Any computer tech will tell you, your native processes are at the native processing buss's speed. So when you were saying LE was 24, I wasn't buying it. With the advent of G5's and 64 bit pc's, we will see new software supporting 64bit float.


Brett -
It's important to note that buss speed is not the same as teh bit depth of an internal processing calculation routine.  You can easily have 64bit floating point math calculations done with a 32bit OS.  Theoretically the calculations will get done faster with the 64bit OS.  

Best regards,
Steve Berson

TotalSonic

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Re: Please Explain (PT vs. Samp)
« Reply #66 on: August 25, 2005, 09:44:35 am »

Bob Olhsson wrote on Thu, 25 August 2005 14:38

FWIW the only native Waves plug-ins that dither to 24 bits or less are the L-1 and L-2. L-1 has been double precision since I think version 4 which was when 24 bit dither first became an option.


L3 also has these same dithering options.

Best regards,
Steve Berson

Bob Olhsson

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Re: Please Explain (PT vs. Samp)
« Reply #67 on: August 25, 2005, 09:47:55 am »

true!

A lot of floating point processors operate at more than 64 bits too.

masterhse

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Re: Please Explain (PT vs. Samp)
« Reply #68 on: August 27, 2005, 11:14:25 am »

Gerald Leitch wrote on Wed, 24 August 2005 16:19

Does'nt say whether it dithers output to 24 bit or truncates though?


I believe that that is the main difference between the PT dithered mixer and non-dithered mixer.

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Ronny

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Re: Please Explain (PT vs. Samp)
« Reply #69 on: August 27, 2005, 11:44:16 am »

masterhse wrote on Sat, 27 August 2005 11:14

Gerald Leitch wrote on Wed, 24 August 2005 16:19

Does'nt say whether it dithers output to 24 bit or truncates though?


I believe that that is the main difference between the PT dithered mixer and non-dithered mixer.




A word length reduction is a truncation, regardless of whether dither is applied or not. It's not either, I truncated or I dithered, being two opposing events, it's I truncated without dithering or I truncated with dither applied. A dithered word reduction is a truncation, because regardless of applying dither or not, you are still quantizing bit data.
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masterhse

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Re: Please Explain (PT vs. Samp)
« Reply #70 on: August 27, 2005, 12:47:00 pm »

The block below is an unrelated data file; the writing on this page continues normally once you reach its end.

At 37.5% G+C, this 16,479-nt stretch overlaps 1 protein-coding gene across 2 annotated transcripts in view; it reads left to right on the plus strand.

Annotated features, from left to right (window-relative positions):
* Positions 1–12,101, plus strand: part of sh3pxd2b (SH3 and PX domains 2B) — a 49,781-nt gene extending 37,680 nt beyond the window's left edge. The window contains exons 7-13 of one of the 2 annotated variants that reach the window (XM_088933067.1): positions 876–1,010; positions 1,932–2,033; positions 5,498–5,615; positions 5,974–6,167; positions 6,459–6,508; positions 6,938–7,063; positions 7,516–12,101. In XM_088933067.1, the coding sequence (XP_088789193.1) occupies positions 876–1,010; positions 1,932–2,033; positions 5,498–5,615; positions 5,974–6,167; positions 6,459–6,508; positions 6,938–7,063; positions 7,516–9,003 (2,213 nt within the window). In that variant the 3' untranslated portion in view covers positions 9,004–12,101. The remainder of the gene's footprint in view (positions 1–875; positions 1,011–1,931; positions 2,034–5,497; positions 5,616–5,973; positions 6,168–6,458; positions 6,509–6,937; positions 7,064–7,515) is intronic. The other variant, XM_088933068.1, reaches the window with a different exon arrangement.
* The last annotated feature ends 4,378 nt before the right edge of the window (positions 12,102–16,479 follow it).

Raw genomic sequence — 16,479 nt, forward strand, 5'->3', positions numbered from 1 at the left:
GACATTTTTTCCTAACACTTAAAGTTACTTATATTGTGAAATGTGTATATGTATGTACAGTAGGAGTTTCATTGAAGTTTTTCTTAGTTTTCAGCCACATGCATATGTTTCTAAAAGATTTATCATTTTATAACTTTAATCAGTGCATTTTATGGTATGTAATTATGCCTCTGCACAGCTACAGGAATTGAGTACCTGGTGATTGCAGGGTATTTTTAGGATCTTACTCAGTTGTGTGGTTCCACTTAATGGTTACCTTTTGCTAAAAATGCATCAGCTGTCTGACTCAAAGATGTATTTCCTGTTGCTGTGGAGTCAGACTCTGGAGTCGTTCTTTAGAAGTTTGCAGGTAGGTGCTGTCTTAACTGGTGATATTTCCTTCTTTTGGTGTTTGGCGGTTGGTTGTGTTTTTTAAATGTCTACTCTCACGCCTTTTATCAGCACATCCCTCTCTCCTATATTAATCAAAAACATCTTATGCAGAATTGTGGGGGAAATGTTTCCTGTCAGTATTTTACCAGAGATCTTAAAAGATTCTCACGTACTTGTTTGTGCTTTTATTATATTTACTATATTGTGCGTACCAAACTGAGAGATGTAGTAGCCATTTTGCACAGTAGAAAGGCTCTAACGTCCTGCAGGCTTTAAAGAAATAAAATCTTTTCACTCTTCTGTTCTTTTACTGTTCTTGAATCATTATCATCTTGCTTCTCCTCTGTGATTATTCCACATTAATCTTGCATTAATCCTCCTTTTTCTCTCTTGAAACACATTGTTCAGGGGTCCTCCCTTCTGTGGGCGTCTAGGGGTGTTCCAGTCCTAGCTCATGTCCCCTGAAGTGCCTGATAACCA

Ronny wrote on Sat, 27 August 2005 11:44


A word length reduction is a truncation, regardless of whether dither is applied or not. It's not either, I truncated or I dithered, being two opposing events, it's I truncated without dithering or I truncated with dither applied. A dithered word reduction is a truncation, because regardless of applying dither or not, you are still quantizing bit data.



True Ronnie, I assumed that the original post was a shorthand way of asking does PT dither before truncation.
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Tom Volpicelli
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bassman

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Re: Please Explain (PT vs. Samp)
« Reply #71 on: September 05, 2005, 02:38:22 pm »

Shamless plug here but when I come across these type of threads, I find the people that might be interested in what I do.  I am writing a book all about plug-ins and the DAW technology called "Plug-in Power: the Complete DSP Reference Guide" coming out this fall/winter.

<  http://www.amazon.com/exec/obidos/tg/detail/-/1592009530/qid  =1125588731/sr=8-2/ref=sr_8_xs_ap_i1_xgl14/103-6411458-44262 18?v=glance&s=books&n=507846>

I happened upon this thread doing research on pan law among other things and will have much information on this and other topics that come to the surface of the boards all the time.  Hopefully my efforts will consolidate much of this information and will be helpful to one and all wishing to improve their DAW audio results.

To add to the topic at hand, an earlier post described the PT bit depth chain and was accurate for the TDM systems. The plugins are connected by 24-bit busses and the mix buss is a custom scaled 48-bit systems that is reduced to 24 bit for output to the master plugins and analog converters. This is as per Bobby Lombardi, who handles plug-in design for Digi. I am double-checking all my info for the book as I go along...

PT LE is a native app and runs internally at 32-floating point until final output which MUST be reduced to 24 bit fixed point in order to be converted to analog!  This is something that gets confused often.  32-bit floating point files cannot be directly played back via analog converters.  Something must quantize the file to 24-bit fixed point in order to work.

Both fixed point and floating point math involves some errors during typical mixing. These errors crop up at different times and with different effects. I'm sure those differences will be debated as long as possible out here on the boards. Both systems are capable of tremendous work and if understood, can be maximized for each systems potential while avoiding any weaknesses.

The question I would like to add is unless you are using dynamic or moving pans in your mix, do you think that the pan law will truly effect the outcome? I believe it won't. If a sound is panned in one spot, you will adjust your level accordingly regardless of the pan law setting.

Now, importing and exporting between DAW's that have differing pan laws will surely change the sound, but if the pan law does not change, how does that affect the mix for non-moving sound sources?

-ashley shepherd